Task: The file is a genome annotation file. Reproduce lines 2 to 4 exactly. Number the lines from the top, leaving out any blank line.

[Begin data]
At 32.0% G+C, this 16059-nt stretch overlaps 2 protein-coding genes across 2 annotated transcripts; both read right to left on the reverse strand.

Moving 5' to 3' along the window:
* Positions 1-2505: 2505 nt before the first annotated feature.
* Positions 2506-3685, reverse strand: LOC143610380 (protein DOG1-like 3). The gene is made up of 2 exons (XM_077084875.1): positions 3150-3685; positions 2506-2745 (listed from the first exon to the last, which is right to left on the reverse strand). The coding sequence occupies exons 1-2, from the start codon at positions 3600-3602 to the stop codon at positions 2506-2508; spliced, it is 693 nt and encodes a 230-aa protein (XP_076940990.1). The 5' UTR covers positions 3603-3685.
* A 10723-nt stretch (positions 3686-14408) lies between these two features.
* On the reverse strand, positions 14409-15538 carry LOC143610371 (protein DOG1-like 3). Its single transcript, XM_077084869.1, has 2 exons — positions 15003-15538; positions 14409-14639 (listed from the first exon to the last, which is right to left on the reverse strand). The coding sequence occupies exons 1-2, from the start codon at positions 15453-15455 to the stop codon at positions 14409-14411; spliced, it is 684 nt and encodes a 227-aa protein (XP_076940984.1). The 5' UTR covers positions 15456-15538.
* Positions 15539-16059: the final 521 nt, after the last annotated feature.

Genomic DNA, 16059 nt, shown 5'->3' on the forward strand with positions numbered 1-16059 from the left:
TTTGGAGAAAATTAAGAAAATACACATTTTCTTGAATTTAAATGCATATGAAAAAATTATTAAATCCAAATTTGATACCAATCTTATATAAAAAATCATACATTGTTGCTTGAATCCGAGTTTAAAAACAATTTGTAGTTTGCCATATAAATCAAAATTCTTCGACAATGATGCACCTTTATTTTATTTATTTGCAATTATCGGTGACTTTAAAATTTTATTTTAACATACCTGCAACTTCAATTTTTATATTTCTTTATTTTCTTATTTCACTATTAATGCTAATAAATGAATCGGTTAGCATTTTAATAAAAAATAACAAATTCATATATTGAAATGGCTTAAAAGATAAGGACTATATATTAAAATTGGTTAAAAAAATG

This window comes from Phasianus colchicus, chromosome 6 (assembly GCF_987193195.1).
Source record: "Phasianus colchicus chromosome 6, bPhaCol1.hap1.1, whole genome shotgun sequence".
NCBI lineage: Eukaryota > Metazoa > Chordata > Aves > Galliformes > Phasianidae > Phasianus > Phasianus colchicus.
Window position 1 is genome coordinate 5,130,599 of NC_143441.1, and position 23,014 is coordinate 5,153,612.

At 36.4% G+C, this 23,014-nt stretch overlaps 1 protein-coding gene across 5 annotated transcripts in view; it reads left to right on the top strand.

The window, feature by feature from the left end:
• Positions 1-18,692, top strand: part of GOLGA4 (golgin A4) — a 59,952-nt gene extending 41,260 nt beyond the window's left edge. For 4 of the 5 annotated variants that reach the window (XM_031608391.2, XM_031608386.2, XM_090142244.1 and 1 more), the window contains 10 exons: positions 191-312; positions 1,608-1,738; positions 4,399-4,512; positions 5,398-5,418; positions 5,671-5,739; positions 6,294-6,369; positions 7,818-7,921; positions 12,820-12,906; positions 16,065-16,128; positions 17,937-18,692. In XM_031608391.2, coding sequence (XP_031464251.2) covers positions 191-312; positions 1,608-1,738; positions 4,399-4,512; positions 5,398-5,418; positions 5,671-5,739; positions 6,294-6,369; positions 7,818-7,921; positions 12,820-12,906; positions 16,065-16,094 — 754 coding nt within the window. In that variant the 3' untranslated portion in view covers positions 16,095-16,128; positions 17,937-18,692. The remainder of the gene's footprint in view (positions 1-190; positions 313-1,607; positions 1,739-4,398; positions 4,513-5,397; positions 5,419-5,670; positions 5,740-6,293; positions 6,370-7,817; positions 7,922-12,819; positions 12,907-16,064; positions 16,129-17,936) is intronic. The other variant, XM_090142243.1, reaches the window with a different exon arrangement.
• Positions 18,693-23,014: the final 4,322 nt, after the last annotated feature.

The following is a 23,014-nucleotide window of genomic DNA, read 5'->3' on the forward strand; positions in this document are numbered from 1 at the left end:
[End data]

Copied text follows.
Moving 5' to 3' along the window:
* Positions 1-2505: 2505 nt before the first annotated feature.
* Positions 2506-3685, reverse strand: LOC143610380 (protein DOG1-like 3). The gene is made up of 2 exons (XM_077084875.1): positions 3150-3685; positions 2506-2745 (listed from the first exon to the last, which is right to left on the reverse strand). The coding sequence occupies exons 1-2, from the start codon at positions 3600-3602 to the stop codon at positions 2506-2508; spliced, it is 693 nt and encodes a 230-aa protein (XP_076940990.1). The 5' UTR covers positions 3603-3685.